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Samples Claims Insanity Defense

ST. PAUL, Minn.-A decorated Navy veteran was temporarily insane from medications treating his post-traumatic stress disorder that he couldn't tell right from wrong when he robbed Red Wing CU in a commando-style raid May 3, 2001, defense lawyers for Mark Samples claimed in opening arguments for his armed robbery trial.

Samples, claimed defense attorney Richard Richman, was so depressed from medication and the after-effects of the deadly missile attack on the USS Stark 14 years before, that he hatched a drug-adled plan to kill himself and provide for his wife and infant son with the proceeds from the credit union robbery.

"This case is not a whodunit," said Richman. "This is a whydunit." Samples, now 40, was just 24 when two errant Iraqi missiles tore into the U.S. battleship stationed in the Persian Gulf in 1987, and killed 37 U.S. sailors.

Samples spent 13 hours helping stop the spread of fires, saving lives and earning medals for heroism. It was the lingering affects of that fateful day that caused Samples to crack and rob the credit union, his defense lawyer argued.

Wearing a wet suit and mask, Samples rode to Red Wing CU on his mountain bike that day and held up the credit union using a semiautomatic handgun, escaping with $70,000 in cash.

He dropped all but $10,500 of the loot as he peddled away, then left the remaining cash behind while he hid with scuba gear submerged in the nearby Mississippi River for eight hours to elude capture.

Dealers Charged With Swindling

ANCHORAGE, Alaska-Two local car dealers were charged with lying to both lenders and customers in a swindle of more than $100,000.

Mohammad Malik, 46, and Taeyul Choi, 37, persuaded customers to lie to Alaska USA FCU, Denali Alaskan FCU and Wells Fargo Bank, to help them finance cars they sold at United Auto, authorities said.

Malik is also accused of cheating customers who sold him cars to be resold on consignment, by lying on the repurchase price and keeping the difference.

Authorities said the men coached customers to lie on their loan applications to qualify them for loans and sometimes produced fake documents for the customers.

WECU Reopens MCI Branch

TULSA, Okla.-Williams Employees CU said it reopen its branch in the Cherokee Industrial Park serving employees of MCI, one of its biggest select groups.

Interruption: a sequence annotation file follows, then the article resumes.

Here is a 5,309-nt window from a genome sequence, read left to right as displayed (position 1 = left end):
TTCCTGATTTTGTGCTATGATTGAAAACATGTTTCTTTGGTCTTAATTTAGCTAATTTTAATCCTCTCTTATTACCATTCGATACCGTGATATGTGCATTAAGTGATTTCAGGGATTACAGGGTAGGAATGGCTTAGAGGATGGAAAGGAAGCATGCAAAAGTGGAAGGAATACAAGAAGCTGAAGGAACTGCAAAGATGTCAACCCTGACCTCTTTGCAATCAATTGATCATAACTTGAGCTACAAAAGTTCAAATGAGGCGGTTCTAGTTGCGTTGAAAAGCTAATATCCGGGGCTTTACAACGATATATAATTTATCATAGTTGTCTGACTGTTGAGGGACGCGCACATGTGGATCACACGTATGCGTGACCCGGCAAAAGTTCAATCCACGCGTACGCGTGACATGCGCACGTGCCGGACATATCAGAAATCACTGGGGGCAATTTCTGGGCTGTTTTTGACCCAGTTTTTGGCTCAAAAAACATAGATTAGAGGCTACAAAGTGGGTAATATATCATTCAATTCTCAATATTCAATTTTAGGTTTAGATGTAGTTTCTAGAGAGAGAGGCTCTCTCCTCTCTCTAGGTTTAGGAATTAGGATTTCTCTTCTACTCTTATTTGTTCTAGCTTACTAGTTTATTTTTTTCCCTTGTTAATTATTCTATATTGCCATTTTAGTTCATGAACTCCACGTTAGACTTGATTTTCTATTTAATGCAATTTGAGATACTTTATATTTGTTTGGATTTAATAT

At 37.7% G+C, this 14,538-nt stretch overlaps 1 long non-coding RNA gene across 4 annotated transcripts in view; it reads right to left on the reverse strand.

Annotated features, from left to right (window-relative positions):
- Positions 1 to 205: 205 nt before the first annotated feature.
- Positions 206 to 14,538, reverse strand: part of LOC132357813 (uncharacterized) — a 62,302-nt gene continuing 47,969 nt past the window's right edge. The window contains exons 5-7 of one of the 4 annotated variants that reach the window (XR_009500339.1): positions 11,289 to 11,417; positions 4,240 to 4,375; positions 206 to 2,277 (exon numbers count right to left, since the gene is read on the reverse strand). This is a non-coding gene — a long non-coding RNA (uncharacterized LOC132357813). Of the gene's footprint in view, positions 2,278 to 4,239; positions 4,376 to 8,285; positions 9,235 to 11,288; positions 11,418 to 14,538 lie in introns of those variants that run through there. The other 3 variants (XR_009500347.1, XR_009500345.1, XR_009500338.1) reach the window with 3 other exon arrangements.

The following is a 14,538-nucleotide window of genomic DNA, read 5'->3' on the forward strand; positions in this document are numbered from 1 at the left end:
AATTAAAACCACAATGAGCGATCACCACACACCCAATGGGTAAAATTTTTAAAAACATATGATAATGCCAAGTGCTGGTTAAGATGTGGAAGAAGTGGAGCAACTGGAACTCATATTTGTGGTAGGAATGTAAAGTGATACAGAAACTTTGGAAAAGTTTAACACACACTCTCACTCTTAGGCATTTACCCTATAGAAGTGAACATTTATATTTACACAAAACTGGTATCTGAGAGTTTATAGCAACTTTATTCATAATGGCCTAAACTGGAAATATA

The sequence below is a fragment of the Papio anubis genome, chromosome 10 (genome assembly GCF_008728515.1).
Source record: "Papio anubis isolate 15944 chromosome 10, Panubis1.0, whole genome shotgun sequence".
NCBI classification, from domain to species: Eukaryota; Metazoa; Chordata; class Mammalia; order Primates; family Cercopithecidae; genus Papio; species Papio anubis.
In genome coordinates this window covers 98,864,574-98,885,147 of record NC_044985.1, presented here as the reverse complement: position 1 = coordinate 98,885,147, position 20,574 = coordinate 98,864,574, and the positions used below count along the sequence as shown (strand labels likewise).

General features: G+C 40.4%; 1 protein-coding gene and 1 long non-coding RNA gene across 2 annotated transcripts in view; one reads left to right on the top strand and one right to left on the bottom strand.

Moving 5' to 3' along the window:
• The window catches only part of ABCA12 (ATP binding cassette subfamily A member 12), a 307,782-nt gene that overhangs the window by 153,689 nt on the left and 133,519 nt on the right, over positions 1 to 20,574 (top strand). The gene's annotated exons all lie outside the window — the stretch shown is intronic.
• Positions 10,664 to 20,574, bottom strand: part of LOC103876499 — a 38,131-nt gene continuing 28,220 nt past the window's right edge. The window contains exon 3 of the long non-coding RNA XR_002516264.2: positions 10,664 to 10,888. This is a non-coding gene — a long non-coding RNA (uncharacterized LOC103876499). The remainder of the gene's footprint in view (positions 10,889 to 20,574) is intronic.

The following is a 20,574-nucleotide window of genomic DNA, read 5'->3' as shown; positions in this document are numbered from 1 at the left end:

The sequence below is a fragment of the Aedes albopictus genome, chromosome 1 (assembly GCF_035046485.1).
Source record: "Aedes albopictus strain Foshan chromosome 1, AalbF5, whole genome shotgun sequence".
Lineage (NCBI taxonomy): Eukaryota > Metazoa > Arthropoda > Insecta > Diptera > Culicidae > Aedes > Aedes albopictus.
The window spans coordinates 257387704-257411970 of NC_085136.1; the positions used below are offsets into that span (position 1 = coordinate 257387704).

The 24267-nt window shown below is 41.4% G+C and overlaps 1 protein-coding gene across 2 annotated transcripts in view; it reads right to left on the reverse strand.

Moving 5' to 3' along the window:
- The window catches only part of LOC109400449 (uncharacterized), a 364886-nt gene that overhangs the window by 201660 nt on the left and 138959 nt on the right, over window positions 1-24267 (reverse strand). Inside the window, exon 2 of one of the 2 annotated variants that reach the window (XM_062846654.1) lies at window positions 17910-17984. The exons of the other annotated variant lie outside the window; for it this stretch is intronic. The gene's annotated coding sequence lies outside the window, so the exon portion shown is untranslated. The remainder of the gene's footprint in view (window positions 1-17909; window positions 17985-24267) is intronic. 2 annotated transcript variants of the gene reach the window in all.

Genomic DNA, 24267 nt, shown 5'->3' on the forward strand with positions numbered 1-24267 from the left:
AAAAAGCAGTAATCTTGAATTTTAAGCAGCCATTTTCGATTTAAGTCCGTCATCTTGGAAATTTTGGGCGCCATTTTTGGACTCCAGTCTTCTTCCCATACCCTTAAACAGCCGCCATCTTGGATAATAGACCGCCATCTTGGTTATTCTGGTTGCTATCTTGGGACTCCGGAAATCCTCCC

The branch was opened in 1996 but closed in March 2003 because of the reduction of employees at WorldCom, now known as MCI

As part of its reorganization under bankruptcy, MCI currently employees 1,875 people in Tulsa-down from a peak of 4,600 in 2000-- and pledged to locate as many as 1,600 in the area over the next 10 years in exchange for the dismissal of state fraud charges.

Funds To Mexico Via Poni Express

PENNINGTON, N.J.-American Cash Exchange has introduced a new card system to help Mexican migrants remit money back home.

The Poni PIN Card, introduced in the Phoenix, Tucson and Las Vegas markets, comes with five free long-distance telephone minutes so that the sender may tell the recipient a PIN number printed on the back of the card.

Recipients in Mexico then use the PIN to withdraw the funds in pesos from an ATM.

To send money, a customer chooses a card worth 1,000, 2,000 or 3,000 pesos, then pays a fee based on the official exchange rate that day, plus a $12 commission.

Customers can benefit by avoiding paperwork and requirements for two forms of identification to open a credit union or bank account, and by taking advantage of shifts in daily exchange rates.

Member Chases ATM Robber

CHATTANOOGA, Tenn.-A suspect in an ATM robbery at the Tennessee FCU branch here was arrested after the victim chased him down in his car, then rammed the suspect's vehicle, bringing it to a stop after a rear tire blew out and the car careened into a tour bus.

Charles Thompson said he was making a withdrawal from the ATM when the suspect demanded money at gunpoint. Thompson gave the assailant the cash, then ran to his own vehicle and gave chase. Police arrested Lebron Copeland, 25, at the scene.

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